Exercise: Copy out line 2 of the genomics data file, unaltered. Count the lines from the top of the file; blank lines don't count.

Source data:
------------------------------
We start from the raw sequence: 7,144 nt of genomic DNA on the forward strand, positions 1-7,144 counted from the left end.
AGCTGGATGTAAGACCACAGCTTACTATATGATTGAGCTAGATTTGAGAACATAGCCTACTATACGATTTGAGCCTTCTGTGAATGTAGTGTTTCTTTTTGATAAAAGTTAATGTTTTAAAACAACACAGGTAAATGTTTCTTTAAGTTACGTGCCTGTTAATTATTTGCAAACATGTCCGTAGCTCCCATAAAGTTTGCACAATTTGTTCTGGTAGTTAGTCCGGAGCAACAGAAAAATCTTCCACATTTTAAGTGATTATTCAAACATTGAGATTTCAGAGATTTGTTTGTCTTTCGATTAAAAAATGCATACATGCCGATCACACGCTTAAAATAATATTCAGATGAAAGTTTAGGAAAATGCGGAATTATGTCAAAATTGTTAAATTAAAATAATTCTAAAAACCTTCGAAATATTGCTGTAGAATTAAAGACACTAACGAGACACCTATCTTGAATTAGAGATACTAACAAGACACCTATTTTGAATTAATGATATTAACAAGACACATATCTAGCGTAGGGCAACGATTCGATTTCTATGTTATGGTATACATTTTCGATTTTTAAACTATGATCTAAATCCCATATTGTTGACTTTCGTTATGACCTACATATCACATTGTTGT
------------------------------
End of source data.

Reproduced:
AGCTGGATGTAAGACCACAGCTTACTATATGATTGAGCTAGATTTGAGAACATAGCCTACTATACGATTTGAGCCTTCTGTGAATGTAGTGTTTCTTTTTGATAAAAGTTAATGTTTTAAAACAACACAGGTAAATGTTTCTTTAAGTTACGTGCCTGTTAATTATTTGCAAACATGTCCGTAGCTCCCATAAAGTTTGCACAATTTGTTCTGGTAGTTAGTCCGGAGCAACAGAAAAATCTTCCACATTTTAAGTGATTATTCAAACATTGAGATTTCAGAGATTTGTTTGTCTTTCGATTAAAAAATGCATACATGCCGATCACACGCTTAAAATAATATTCAGATGAAAGTTTAGGAAAATGCGGAATTATGTCAAAATTGTTAAATTAAAATAATTCTAAAAACCTTCGAAATATTGCTGTAGAATTAAAGACACTAACGAGACACCTATCTTGAATTAGAGATACTAACAAGACACCTATTTTGAATTAATGATATTAACAAGACACATATCTAGCGTAGGGCAACGATTCGATTTCTATGTTATGGTATACATTTTCGATTTTTAAACTATGATCTAAATCCCATATTGTTGACTTTCGTTATGACCTACATATCACATTGTTGT